An exchange of e-ideas

Tejari CEO Omar Hijazi, a key speaker at this month’s CIPS conference, claims the region could learn a lot about e-sourcing from the west — and showcase its successes in return

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By  Peter Branton Published  May 7, 2006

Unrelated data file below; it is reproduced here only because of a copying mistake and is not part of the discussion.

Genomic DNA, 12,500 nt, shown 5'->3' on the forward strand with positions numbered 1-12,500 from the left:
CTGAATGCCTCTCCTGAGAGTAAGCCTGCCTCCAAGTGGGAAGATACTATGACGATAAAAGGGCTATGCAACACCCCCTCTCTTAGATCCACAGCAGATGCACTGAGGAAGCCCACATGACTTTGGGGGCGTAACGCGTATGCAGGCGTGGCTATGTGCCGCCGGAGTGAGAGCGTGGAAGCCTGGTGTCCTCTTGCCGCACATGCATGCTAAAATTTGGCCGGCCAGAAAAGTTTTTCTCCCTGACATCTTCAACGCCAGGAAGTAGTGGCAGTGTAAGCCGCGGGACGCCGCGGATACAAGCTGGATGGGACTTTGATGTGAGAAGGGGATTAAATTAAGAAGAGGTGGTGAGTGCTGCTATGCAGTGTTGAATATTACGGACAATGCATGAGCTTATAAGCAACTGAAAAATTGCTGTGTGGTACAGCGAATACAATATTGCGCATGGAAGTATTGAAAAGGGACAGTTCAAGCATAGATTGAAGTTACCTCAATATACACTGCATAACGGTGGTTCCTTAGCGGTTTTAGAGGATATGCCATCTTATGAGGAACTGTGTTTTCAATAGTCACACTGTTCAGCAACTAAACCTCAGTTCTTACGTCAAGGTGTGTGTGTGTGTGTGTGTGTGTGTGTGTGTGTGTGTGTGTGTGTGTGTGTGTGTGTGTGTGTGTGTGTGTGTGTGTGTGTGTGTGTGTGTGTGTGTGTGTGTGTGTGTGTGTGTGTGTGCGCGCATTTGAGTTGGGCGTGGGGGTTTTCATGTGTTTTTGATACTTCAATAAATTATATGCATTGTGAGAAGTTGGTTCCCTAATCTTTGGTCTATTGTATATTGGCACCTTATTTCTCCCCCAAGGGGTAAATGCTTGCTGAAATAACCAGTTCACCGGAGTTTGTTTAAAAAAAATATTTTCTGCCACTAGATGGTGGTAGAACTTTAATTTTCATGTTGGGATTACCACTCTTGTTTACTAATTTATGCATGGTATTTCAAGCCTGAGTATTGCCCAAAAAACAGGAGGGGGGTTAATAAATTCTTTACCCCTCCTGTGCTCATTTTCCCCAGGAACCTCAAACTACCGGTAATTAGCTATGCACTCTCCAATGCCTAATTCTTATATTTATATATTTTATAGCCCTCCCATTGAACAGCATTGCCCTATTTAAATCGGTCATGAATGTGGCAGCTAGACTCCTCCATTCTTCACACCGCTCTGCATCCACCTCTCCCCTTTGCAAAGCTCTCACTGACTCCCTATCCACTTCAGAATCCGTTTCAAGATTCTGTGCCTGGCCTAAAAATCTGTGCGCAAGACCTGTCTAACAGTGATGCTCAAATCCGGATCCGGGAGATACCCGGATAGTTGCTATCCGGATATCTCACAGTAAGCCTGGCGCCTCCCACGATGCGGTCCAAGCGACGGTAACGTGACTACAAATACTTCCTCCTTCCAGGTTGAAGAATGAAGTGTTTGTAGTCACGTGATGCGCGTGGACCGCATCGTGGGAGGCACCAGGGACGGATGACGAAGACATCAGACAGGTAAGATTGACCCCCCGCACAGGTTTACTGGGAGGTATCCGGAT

|~|Hijazimain.jpg|~|There are things happening in the West that we could learn from, says Omar Hijazi of the forthcoming CIPs conference.|~|While there are a number of firms now operating in the e-procurement space here in the Middle East, online marketplace Tejari is still arguably the region’s most high-profile e-player. This month also sees a high-profile e-sourcing and e-procurement conference take place in the region (organised by the UK’s Chartered Institute of Purchasing & Supply — CIPS). IT Weekly spoke to Omar Hijazi, who took the helm as CEO of Tejari last year, about the benefits this conference will bring to the region and about the future of e-procurement here in the Middle East. Let’s start by talking about the CIPs conference, where you will be one of the speakers — how beneficial to the region will this conference be? I think it’s a two-way exchange: the benefit to the e-procurement community here is there will be a presentation of best practices from all over the world — you have speakers from Europe and the US — and I think understanding what the leading-edge practices from the West are could be very interesting for the community here. The reverse exchange is we’re going to tell them what we’re doing here in the region so we’ll be showcasing the people involved in the eGovernment initiatives here and they can talk about what they have seen. We’ve also got the heads of procurement from the likes of Emirates Airlines and Jumeirah International, so the prominent firms here and what they are doing in the field of procurement. I think there are things that we are doing here that they’re not doing there and vice versa. That exchange [of ideas] is probably the biggest benefit and the fact that CIPs is here credentialises the level of penetration of e-procurement practices here in the Middle East. They are looking at coming here in a big way and begin opening a chapter in the Middle East. It just reinforces that strong e-procurement practices are in place here, so there are some leading initiatives here that the West could learn from. And there are things happening in the West that we could learn from. How strong is e-procurement here in the Middle East then? I think we should take public and private sector differently, first of all, as I believe they have very different ways of looking at e- procurement. For the public sector, I would say Dubai has been the innovator, Sheikh Mohammed made it a directive that everyone will have to develop e-procurement and develop software for e-procurement practices. So, the government of Dubai is probably one of the most advanced countries in the world when it comes to e-procurement and it probably skews everything else in the region. So from a Dubai standpoint, it is very advanced, if you look across the wider region, there are new government initiatives that are promoting e-procurement now, similar to Dubai. In Oman, they are trying to drive an e-procurement solution, in Qatar we see something similar. In Jordan, there is a new e-procurement law coming out. So you see the beginning stages across the Middle East, [of governments] saying we’re doing this; we’re decreeing it. Its good to actually engage with a very transparent procurement process because that is what you ultimately get — everybody can do faxes and papers and open sealed bids, all of that, but there is nothing like floating an auction on an internet market place and seeing suppliers bidding for it openly and awarding that business online. So transparency is probably the biggest single benefit, from a public sector perspective that you can show to the world. Obviously each procurement department will benefit from the savings because you get such a competitive bidding process because you can open up to the world. I can give you an example. We ran an auction on behalf of one of the largest banks: they were looking to buy a fairly significant amount of specialised computer paper. They floated the auction, they got about three or four responses from Lebanese suppliers. They weren’t very happy with us, so they called us up and asked if we could get some Dubai suppliers to bid for them. So we went off and got some Dubai suppliers to participate and they did. It turned out the most expensive Dubai supplier was 50% less than the least expensive Lebanese supplier. To have orchestrated that in the space of three or four days would have been impossible [without e-procurement]. So even now you are seeing this kind of cross-border trading where you will start seeing some sort of more level playing field because all of a sudden people can start competing more easily. That is all part of the free trade agreements that are being signed right now to promote this type of fair competition and open market, so from the public sector standpoint it is all about transparency, efficiency, free trade and open markets. What about the private sector? In the private sector, they’re driven completely by money, so it has to have some impact on the bottom line. Would you not say that governments should have a resp- onsibility for cost-savings, even in this region, where many governments do have large resources? Oh absolutely, and they have. The savings are great in the government departments, but you have to look at the even broader picture, because they have to look at these issues such as free trade, transparency and greater competition. So usually, when the mandate comes down, the departments will still save money because that is a natural benefit of e-procurement but there is a broader agenda in mind. For the private sector it is ‘can you save me money’ if it is the buyer and for the supplier it is ‘can you find me more sales through this channel that I couldn’t get before’. So you’ll see suppliers that are very active on our marketplace and others that are not because maybe they don’t have a particular category that is very active online yet. For a supplier they want to see more business, they want to be able to participate in more auctions and they want to be able to see that easier, lower cost of sales. This all sounds well and good, however similar things were said a few years ago in Europe, yet e-procurement has not taken off there to the extent that was predicted. Why has it not happened yet? Well, I think for our region the penetration has actually been very good. Between 2004 and 2005 the growth in auctions increased by 25% across the board. At Tejari we’ve done over US$2.7 billion in auctions over the course of our history. So we have seen growth. One of the reasons why you might not see as broad a penetration here, especially in the Middle East, is that you can’t just walk in and sell e-procurement. First you have to sell the internet, then you have to sell the advantages of e-procurement, then you can sell Tejari services. With some suppliers, we would have to get them an internet servide provider (ISP) connection, and then we can sell them the benefits. We have been working with Etisalat to promote internet penetration, but here in Dubai that penetration rate is about 50%. In Egypt, when I was there with some of its ministers a year ago, they were very happy that they had doubled internet penetration over a one-year period, but it had gone from 3% to 6%. So there are still some fundamental infrastructure issues that need to be addressed and then there are traditional barriers to how business is conducted. Tejari is now offering consultancy services. What type of services do you offer and how are you charging for them? We have a service now called Tejari Expert. It is a traditional consulting model, it’s a fixed price for a set of services. We have a consulting methodology that is fairly robust and there are four or five services within that such as spend analysis and vendor scorecarding. There’s also what we call event management, that’s where we do strategic sourcing engagements for a particular category. Let say they want media services. We’ll run a special auction for them, we’ll manage the whole auction, we’ll do a search for media services companies, help them evaluate and select vendors and then work with them to negotiate long-term deal with their vendors. How significant a revenue-earner is that for Tejari? I would say its about 5% to 10% so its not particularly significant for us as a revenue earner. I would say it is more of a value-added service. I think its important because a lot of procurement professionals are looking for additional expertise. That’s also where CIPS is important because we will be working with them to certify procurement professionals as well. We’ll work with them to take our clients and their people and provide a means to do more certification for professionals. ||**||